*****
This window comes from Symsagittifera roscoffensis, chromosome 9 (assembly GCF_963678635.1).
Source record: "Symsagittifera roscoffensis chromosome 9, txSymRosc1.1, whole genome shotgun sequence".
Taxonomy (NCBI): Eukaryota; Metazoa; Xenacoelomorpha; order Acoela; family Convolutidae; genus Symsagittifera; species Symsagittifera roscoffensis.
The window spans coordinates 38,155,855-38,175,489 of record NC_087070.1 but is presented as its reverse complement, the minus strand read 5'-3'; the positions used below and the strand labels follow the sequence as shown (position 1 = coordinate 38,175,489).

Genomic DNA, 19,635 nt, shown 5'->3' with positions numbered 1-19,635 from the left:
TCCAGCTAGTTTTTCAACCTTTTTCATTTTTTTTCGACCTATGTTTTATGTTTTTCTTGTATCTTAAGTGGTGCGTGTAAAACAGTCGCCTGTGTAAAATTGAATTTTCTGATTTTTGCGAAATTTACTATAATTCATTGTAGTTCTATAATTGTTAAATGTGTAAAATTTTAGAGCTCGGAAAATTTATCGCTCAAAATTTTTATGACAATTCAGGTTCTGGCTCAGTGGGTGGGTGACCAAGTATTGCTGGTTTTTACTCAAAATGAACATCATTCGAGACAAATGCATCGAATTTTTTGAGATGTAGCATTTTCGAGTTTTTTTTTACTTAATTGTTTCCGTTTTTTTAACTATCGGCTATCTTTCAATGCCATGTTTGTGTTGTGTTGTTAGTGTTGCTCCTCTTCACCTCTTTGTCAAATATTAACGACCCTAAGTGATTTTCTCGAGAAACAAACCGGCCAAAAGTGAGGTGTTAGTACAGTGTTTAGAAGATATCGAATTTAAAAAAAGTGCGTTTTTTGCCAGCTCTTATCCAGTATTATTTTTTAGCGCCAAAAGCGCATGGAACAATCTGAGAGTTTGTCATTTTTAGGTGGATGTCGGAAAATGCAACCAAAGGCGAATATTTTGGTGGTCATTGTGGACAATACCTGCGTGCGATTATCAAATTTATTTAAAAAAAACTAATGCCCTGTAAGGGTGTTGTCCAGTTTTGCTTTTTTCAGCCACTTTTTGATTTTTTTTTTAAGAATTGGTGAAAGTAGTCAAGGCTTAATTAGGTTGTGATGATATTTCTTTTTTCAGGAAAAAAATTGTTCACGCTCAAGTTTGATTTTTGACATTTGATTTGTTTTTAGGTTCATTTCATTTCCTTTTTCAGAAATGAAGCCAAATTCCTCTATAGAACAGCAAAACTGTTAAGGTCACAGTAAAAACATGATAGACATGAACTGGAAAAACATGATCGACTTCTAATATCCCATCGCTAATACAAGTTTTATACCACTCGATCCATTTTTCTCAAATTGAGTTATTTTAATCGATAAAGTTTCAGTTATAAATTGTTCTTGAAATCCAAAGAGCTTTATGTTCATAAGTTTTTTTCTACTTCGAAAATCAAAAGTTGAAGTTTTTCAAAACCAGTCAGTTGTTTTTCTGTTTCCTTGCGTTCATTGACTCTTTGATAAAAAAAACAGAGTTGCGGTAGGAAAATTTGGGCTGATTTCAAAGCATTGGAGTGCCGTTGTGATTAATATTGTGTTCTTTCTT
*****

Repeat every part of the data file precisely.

This window comes from Symsagittifera roscoffensis, chromosome 9 (assembly GCF_963678635.1).
Source record: "Symsagittifera roscoffensis chromosome 9, txSymRosc1.1, whole genome shotgun sequence".
Taxonomy (NCBI): Eukaryota; Metazoa; Xenacoelomorpha; order Acoela; family Convolutidae; genus Symsagittifera; species Symsagittifera roscoffensis.
The window spans coordinates 38,155,855-38,175,489 of record NC_087070.1 but is presented as its reverse complement, the minus strand read 5'-3'; the positions used below and the strand labels follow the sequence as shown (position 1 = coordinate 38,175,489).

Genomic DNA, 19,635 nt, shown 5'->3' with positions numbered 1-19,635 from the left:
TCCAGCTAGTTTTTCAACCTTTTTCATTTTTTTTCGACCTATGTTTTATGTTTTTCTTGTATCTTAAGTGGTGCGTGTAAAACAGTCGCCTGTGTAAAATTGAATTTTCTGATTTTTGCGAAATTTACTATAATTCATTGTAGTTCTATAATTGTTAAATGTGTAAAATTTTAGAGCTCGGAAAATTTATCGCTCAAAATTTTTATGACAATTCAGGTTCTGGCTCAGTGGGTGGGTGACCAAGTATTGCTGGTTTTTACTCAAAATGAACATCATTCGAGACAAATGCATCGAATTTTTTGAGATGTAGCATTTTCGAGTTTTTTTTTACTTAATTGTTTCCGTTTTTTTAACTATCGGCTATCTTTCAATGCCATGTTTGTGTTGTGTTGTTAGTGTTGCTCCTCTTCACCTCTTTGTCAAATATTAACGACCCTAAGTGATTTTCTCGAGAAACAAACCGGCCAAAAGTGAGGTGTTAGTACAGTGTTTAGAAGATATCGAATTTAAAAAAAGTGCGTTTTTTGCCAGCTCTTATCCAGTATTATTTTTTAGCGCCAAAAGCGCATGGAACAATCTGAGAGTTTGTCATTTTTAGGTGGATGTCGGAAAATGCAACCAAAGGCGAATATTTTGGTGGTCATTGTGGACAATACCTGCGTGCGATTATCAAATTTATTTAAAAAAAACTAATGCCCTGTAAGGGTGTTGTCCAGTTTTGCTTTTTTCAGCCACTTTTTGATTTTTTTTTTAAGAATTGGTGAAAGTAGTCAAGGCTTAATTAGGTTGTGATGATATTTCTTTTTTCAGGAAAAAAATTGTTCACGCTCAAGTTTGATTTTTGACATTTGATTTGTTTTTAGGTTCATTTCATTTCCTTTTTCAGAAATGAAGCCAAATTCCTCTATAGAACAGCAAAACTGTTAAGGTCACAGTAAAAACATGATAGACATGAACTGGAAAAACATGATCGACTTCTAATATCCCATCGCTAATACAAGTTTTATACCACTCGATCCATTTTTCTCAAATTGAGTTATTTTAATCGATAAAGTTTCAGTTATAAATTGTTCTTGAAATCCAAAGAGCTTTATGTTCATAAGTTTTTTTCTACTTCGAAAATCAAAAGTTGAAGTTTTTCAAAACCAGTCAGTTGTTTTTCTGTTTCCTTGCGTTCATTGACTCTTTGATAAAAAAAACAGAGTTGCGGTAGGAAAATTTGGGCTGATTTCAAAGCATTGGAGTGCCGTTGTGATTAATATTGTGTTCTTTCTT